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Quality Care Beats Theoretical Model for Autistic Preschoolers

Quality Care Beats Theoretical Model for Autistic PreschoolersAn investigation shows that preschoolers with autism spectrum disorder (ASD) improve developmentally when high-quality early intervention is delivered — regardless of the treatment model used.

Experts say this surprising result may have important implications for special-education programs and school classrooms across the country.

“This is the first study designed to compare long-standing comprehensive treatment models for young children with ASD,” said Dr. Brian Boyd, a fellow at the University of North Carolina and one of the study’s co-principal investigators. Boyd also is an assistant professor in occupational science and occupational therapy in UNC’s School of Medicine.

“We know that more children are being diagnosed with ASD each year, and that it can cost an estimated $3.2 million to treat each child over a lifetime. Understanding that a child can benefit from a high-quality program, rather than a specialized program, may help reduce those costs by decreasing the need for teachers and other school practitioners to be trained to deliver multiple specialized services,” Boyd said.

He stressed it remains important to ensure educators are trained to provide high-quality programs that meet the special behavioral, communication and other needs of children with ASD.

Previous research has shown that when children with ASD have access to early intervention via treatment programs, they improve developmentally.

Until now, however, debate has persisted over which approach to use, said Boyd. The study appeared in the June issue of Journal of Autism and Developmental Disorders.

Two frequently used comprehensive treatment models have a long history: LEAP (Learning Experiences and Alternative Program for Preschoolers and their Parents) and TEACCH (now known only by its acronym).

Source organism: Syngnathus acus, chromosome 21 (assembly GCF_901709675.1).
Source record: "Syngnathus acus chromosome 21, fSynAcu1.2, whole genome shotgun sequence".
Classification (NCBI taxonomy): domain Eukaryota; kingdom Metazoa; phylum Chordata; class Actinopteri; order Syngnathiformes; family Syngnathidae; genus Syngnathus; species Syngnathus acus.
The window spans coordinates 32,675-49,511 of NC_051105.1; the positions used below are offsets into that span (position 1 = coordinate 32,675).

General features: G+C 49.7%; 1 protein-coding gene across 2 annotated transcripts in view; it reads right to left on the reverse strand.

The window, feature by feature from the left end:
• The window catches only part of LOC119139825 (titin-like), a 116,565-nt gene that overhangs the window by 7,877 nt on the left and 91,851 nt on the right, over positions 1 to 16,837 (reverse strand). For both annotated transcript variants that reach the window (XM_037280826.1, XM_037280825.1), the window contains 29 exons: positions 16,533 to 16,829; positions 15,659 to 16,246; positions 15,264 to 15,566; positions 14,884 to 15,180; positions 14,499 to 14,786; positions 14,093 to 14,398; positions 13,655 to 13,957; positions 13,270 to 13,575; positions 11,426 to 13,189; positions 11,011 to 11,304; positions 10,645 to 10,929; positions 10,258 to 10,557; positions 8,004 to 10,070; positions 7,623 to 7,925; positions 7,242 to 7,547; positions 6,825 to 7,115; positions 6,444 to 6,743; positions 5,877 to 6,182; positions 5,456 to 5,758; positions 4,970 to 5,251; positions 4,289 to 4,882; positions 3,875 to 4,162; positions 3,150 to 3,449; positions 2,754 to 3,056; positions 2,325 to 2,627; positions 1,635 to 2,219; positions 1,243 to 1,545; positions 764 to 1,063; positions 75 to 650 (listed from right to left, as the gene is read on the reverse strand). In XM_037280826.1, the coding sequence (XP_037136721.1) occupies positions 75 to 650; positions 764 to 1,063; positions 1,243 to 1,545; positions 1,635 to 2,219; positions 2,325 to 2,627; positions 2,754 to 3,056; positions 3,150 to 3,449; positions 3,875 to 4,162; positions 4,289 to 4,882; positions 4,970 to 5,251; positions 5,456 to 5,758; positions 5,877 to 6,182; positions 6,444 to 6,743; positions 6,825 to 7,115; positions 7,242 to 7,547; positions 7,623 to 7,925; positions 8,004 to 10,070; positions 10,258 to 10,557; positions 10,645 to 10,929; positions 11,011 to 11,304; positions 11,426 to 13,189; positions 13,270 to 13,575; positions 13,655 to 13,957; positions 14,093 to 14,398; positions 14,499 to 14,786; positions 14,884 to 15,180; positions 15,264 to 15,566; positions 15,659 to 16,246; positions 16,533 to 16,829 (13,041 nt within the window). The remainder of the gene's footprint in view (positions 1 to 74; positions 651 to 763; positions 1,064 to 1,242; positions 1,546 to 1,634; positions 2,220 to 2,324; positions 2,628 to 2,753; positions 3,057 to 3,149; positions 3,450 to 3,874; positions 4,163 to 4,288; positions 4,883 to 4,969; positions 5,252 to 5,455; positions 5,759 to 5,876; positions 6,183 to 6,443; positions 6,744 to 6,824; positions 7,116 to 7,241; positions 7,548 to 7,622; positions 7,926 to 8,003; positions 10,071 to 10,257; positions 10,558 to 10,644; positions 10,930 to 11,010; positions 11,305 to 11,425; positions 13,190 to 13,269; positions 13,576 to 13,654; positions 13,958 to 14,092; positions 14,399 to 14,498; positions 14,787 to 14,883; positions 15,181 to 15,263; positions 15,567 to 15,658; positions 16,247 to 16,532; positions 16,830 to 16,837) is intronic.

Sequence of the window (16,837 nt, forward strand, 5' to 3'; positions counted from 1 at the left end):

The study examined the relative effects of the LEAP and TEACCH school-based comprehensive treatment models when compared to each other and to special-education programs that do not use a specific model.

The multisite study took place only in high-quality classrooms and enrolled 74 teachers and 198 3- to 5-year-olds in public school districts.

The study found that children made gains over the school year regardless of the classroom’s use of LEAP, TEACCH or no specific comprehensive treatment model.

“Each group of children showed significant positive change in autism severity, communication and fine- motor skills,” said co-author Kara Hume, Ph.D.

“No statistically significant differences were found among models, which challenged our initial expectations—and likely the field’s.”

“This study may shift the field’s thinking about comprehensive treatment models designed for young children with ASD,” said co-author Samuel L. Odom, Ph.D., the study’s principal investigator.

“Perhaps it’s not the unique features of the models that most contribute to child gains but the common features of the models that most influence child growth.”

Source: University of North Carolina

Quality Care Beats Theoretical Model for Autistic Preschoolers

Rick Nauert PhD

Rick Nauert, PhDDr. Rick Nauert has over 25 years experience in clinical, administrative and academic healthcare. He is currently an associate professor for Rocky Mountain University of Health Professionals doctoral program in health promotion and wellness. Dr. Nauert began his career as a clinical physical therapist and served as a regional manager for a publicly traded multidisciplinary rehabilitation agency for 12 years. He has masters degrees in health-fitness management and healthcare administration and a doctoral degree from The University of Texas at Austin focused on health care informatics, health administration, health education and health policy. His research efforts included the area of telehealth with a specialty in disease management.

APA Reference
Nauert PhD, R. (2015). Quality Care Beats Theoretical Model for Autistic Preschoolers. Psych Central. Retrieved on August 15, 2018, from https://psychcentral.com/news/2013/07/17/quality-care-beats-theoretical-model-for-autistic-preschoolers/57296.html

 

Scientifically Reviewed
Last updated: 6 Oct 2015
Last reviewed: By John M. Grohol, Psy.D. on 6 Oct 2015
Published on PsychCentral.com. All rights reserved.